I'd like to start out by making an obscene hand gesture at the month of February for making this month's Metal Miser pick legitimately difficult. Between older albums that have been sitting on the list for far too long, coupled with many new additions thanks to a glut of killer 2018 releases, selecting the one album that HAD to be added to my collection this month was hard on another level. But of every album on steady rotation in the beater mobile right now, it was 'Black Soil,' the brand new LP from Sweden's Apathy Noir, that I just kept coming back to time and again. A quick check of my pathetic PayPal balance, a message to the band to see if they'd sign a copy of the album for me, a few sweet clicks later and boom: some top quality death/doom was on its way to casa JPR So much is done right on Black Soil that I hardly know where to start. What struck me first about this album is the strength of the main riffs within each track. As deeply distorted guitars, morose keys and Andy Walmsley's growls, screams, cleans and whispers develop and expand upon Viktor Jonas' compositions, those main riffs serve to bind the individual tracks together; ultimately serving to create cohesion and harmony throughout the album. The Glass Delusion opens with descending synth notes that harken back to Faith-era Cure, before giving way to double bass drums, an impassioned scream and a four note riff that Jonas revisits and reinterprets as the track progresses; proving just how effective and satisfying a simple lead can be.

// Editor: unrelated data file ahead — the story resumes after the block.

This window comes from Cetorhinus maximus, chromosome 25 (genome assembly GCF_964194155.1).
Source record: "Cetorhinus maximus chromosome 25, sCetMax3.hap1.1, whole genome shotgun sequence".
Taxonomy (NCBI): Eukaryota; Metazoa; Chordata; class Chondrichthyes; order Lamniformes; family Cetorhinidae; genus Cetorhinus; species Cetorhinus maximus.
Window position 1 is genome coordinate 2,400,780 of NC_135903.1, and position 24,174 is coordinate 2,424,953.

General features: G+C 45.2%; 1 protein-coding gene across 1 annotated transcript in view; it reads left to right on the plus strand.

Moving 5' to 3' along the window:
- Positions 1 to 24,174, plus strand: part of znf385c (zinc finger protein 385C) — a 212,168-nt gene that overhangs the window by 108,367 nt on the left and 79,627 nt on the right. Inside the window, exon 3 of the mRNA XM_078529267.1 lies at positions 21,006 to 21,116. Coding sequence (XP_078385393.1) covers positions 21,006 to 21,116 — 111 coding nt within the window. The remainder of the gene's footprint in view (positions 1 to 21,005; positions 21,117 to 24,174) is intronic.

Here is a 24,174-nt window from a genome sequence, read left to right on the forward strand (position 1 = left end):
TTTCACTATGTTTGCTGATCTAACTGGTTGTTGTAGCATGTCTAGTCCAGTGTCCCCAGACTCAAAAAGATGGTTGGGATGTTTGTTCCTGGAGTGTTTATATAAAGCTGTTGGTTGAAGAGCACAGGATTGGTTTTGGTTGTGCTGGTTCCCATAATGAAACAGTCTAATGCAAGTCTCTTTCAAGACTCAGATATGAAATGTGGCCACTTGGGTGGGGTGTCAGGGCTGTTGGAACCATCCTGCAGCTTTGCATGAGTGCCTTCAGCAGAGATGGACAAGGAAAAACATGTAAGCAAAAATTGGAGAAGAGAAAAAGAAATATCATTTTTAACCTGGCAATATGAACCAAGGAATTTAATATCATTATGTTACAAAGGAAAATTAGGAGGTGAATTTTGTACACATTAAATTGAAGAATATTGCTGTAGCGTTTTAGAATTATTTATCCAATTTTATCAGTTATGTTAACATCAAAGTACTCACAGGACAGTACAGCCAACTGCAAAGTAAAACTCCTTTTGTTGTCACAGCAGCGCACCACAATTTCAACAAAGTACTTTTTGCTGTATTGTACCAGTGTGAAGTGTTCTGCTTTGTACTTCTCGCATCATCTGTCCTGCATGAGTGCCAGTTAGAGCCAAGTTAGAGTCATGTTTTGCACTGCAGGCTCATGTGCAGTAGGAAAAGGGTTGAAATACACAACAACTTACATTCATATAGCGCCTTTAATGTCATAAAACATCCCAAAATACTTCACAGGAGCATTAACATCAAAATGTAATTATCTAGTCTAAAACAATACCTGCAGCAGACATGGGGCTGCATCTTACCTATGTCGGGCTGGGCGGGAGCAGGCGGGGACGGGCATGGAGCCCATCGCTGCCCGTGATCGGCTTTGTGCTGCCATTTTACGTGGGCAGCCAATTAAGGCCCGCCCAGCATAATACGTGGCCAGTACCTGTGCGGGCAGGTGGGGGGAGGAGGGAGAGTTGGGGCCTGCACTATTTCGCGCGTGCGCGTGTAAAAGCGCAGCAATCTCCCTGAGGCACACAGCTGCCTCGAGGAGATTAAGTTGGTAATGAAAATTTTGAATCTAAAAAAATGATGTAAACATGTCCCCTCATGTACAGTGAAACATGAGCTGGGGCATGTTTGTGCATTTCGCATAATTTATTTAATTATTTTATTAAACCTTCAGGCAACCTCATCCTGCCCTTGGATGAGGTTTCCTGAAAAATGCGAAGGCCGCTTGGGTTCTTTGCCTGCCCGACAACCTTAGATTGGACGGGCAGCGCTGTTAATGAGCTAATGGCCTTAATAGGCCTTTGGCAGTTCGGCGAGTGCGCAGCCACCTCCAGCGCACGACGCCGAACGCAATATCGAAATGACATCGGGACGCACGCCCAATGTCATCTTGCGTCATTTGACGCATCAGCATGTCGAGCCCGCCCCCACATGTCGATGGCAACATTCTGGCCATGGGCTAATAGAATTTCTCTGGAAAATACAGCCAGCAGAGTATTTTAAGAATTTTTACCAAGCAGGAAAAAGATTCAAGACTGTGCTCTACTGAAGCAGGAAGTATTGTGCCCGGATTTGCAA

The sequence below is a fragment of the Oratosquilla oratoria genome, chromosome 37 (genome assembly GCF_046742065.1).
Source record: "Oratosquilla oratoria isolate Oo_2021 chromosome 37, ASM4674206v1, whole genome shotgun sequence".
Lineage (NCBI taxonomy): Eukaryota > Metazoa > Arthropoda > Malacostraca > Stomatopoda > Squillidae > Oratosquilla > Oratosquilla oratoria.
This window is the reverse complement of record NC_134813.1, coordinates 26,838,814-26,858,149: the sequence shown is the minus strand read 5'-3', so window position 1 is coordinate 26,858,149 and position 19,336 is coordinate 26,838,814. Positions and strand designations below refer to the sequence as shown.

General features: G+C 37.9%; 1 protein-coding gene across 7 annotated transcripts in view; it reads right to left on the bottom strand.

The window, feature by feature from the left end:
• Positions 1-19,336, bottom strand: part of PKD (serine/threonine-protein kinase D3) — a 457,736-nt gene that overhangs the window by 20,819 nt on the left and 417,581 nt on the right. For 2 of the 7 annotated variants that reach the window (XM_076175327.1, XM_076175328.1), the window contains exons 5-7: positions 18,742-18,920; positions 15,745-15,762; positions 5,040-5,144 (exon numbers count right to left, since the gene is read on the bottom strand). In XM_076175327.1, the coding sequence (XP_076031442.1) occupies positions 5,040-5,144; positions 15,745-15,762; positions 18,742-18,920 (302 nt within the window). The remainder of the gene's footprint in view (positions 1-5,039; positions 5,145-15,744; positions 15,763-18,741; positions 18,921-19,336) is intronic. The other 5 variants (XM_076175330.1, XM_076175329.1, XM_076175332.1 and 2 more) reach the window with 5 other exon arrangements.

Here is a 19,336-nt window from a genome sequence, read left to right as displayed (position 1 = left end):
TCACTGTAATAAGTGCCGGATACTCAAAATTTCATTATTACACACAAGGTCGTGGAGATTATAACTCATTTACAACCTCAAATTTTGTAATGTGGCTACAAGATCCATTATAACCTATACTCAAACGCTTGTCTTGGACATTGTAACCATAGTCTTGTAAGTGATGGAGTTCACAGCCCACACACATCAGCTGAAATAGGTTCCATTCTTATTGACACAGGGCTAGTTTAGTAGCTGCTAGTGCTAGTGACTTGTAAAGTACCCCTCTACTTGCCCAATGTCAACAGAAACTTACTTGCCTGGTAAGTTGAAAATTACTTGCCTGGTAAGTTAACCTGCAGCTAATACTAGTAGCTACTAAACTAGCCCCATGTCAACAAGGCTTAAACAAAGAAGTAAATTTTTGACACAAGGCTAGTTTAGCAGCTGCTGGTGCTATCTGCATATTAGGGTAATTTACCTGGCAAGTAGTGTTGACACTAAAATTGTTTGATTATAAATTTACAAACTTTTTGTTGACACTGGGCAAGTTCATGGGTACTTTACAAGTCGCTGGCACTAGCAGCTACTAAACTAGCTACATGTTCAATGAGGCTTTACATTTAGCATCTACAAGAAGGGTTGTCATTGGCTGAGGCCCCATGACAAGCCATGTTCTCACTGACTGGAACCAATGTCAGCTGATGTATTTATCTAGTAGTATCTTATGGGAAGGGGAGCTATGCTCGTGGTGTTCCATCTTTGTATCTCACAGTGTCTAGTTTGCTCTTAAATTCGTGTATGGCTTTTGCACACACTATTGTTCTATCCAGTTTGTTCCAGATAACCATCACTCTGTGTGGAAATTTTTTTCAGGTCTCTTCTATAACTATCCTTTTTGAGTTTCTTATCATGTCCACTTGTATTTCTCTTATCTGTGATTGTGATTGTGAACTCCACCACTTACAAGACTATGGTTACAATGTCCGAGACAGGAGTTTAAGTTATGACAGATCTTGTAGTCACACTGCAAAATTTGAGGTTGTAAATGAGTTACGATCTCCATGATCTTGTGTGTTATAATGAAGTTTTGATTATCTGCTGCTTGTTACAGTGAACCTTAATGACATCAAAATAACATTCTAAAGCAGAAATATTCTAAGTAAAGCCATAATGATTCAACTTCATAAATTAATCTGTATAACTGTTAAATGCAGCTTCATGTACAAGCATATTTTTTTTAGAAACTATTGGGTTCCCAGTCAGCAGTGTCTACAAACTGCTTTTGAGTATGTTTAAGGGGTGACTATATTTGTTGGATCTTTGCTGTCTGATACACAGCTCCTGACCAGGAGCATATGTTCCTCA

Speaking of leads, Jonas' electric mournfully winds its way through 'Samsara,' a track punctuated by Walmsley's blackened screams and interludes of folk-infused acoustic guitar and flute. As bass and drums join the fray, the track morphs into a mid-tempo head snapper before dissolving back into the acoustics and then into nothing. There is a sense that there is a give and take (as opposed to a push and pull) relationship between the dark and light moments on the album. Though the emphasis is certainly on the melancholic and heavy, the incorporation of softer or lighter motifs within individual tracks serves to contrast and flush out the harsh elements wonderfully. This is perhaps done to greatest effect on the title track; especially in its pensive, somber flute-lead coda which followed 7 plus minutes of alternating rage and remorse. If you twist my arm and make me pick a favorite track, it's The Void Which Binds. "No man is an island, except by his own choice/ For we are all united by the substance of the void." This recognition that so many struggle with the same feelings of disassociation and loss, and is therefore an invisible commonality, is both astute and timely. Delivered through a track that burns slowly and breaks in the middle for a passage that may be the specter of Love Suite by Nirvana (U.K.) and you have a piece of music that shines in the darkest possible way. What I was left with, especially after listening to all of Apathy Noir's albums in succession, was the sense that 'Black Soil' is something more than just the next natural step in Jonas evolution as a musician and composer, it is a massive leap forward. If the strength and merit of an album can be determined by how rewarding successive listens are, then 'Black Soil' is a doom-filled powerhouse, and Apathy Noir is all-together deserving of your attention. So where are we at with this month's pick, loyal Abyss reader? If you haven't experienced Apathy Noir for yourself yet, head on over to their Bandcamp and listen to their entire discography. While you obviously know what my favorite album of theirs is, I also strongly recommend 'A Silent Nowhere,' the band's first LP. And by all means, stop on back here once you're done and let us know what you think. Rage on! JPR